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Former FBI Official Andrew McCabe Wins Back Full Pension in Settlement With DOJ

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Former Deputy FBI Director Andrew McCabe struck an agreement with the Department of Justice to win back his full pension.

The settlement was reached as part of a 2019 wrongful termination lawsuit filed after McCabe was fired while working under the Trump administration.

According to the settlement, the agreement is “neither an admission of liability by Defendants nor a concession by Plaintiff that his claims are not well-founded.”

The agreement determined that the “parties wish to resolve this dispute amicably, without the costs and burdens that would result from further litigation.”

The document notes the FBI’s records will show McCabe was “employed continuously” by the agency from July 1996 until he retired in March of 2018.

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McCabe will receive “a payment of a lump sum representing all retirement annuity payments, including annuity supplement payments, that he would otherwise have received from the April 1, 2018 annuity commencement date until the day before he is paid his first regular monthly payment.”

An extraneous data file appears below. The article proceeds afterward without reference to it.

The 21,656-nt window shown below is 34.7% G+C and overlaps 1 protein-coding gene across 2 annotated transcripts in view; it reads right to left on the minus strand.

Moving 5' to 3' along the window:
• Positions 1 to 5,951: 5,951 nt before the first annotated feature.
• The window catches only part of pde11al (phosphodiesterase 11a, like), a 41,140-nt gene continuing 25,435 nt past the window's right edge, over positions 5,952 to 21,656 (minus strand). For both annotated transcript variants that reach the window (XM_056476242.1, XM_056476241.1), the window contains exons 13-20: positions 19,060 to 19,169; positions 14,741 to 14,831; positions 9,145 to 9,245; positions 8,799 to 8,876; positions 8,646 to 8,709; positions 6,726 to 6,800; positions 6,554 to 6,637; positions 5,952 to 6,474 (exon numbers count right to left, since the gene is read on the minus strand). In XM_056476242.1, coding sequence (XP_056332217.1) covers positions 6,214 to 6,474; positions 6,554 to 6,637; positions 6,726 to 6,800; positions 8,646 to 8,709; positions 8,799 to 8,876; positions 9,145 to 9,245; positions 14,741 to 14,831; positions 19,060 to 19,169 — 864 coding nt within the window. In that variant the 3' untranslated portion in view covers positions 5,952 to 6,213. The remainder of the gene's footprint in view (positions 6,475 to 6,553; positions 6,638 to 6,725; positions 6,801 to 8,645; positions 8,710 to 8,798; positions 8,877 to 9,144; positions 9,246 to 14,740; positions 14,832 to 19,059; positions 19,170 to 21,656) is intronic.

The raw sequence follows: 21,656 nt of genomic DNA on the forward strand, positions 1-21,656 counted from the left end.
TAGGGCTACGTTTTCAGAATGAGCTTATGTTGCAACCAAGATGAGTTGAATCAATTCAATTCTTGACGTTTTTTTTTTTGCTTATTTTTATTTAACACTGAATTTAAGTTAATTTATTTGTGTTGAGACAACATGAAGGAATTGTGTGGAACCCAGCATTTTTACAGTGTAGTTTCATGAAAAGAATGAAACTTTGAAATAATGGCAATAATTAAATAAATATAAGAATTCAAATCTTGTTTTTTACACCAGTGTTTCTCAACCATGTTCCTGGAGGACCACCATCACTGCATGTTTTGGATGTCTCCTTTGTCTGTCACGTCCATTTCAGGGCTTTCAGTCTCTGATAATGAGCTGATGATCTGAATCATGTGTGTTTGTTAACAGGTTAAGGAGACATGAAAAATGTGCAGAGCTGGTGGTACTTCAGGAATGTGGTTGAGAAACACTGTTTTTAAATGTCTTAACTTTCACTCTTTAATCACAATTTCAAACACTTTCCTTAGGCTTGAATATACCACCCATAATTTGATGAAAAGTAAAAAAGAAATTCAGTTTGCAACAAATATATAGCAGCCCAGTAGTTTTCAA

The Department of Justice has agreed to pay McCabe more than $539,000 “pursuant to the Equal Access to Justice Act, and in full settlement and satisfaction of all attorney’s fees, costs, and expenses.”

The settlement notes it “is not and shall not be construed as an admission by any defendant of the truth of any allegation or the validity of any claim asserted in this lawsuit, or of any Defendant’s liability therein.”

The former deputy FBI director said in a statement, “Politics should never play a role in the fair administration of justice and civil service personnel decisions.”

McCabe went on to say his hope is that “this result encourages the men and women of the FBI to continue to protect the American people by standing up for the truth and doing their jobs without fear of political retaliation.”

Attorney General Jeff Sessions fired McCabe in March of 2018. His termination came less than two days before his retirement and eligibility for pension benefits.

In his 2019 lawsuit, McCabe argued Trump demanded “personal allegiance” from him and “sought retaliation” when he would not give it to him.

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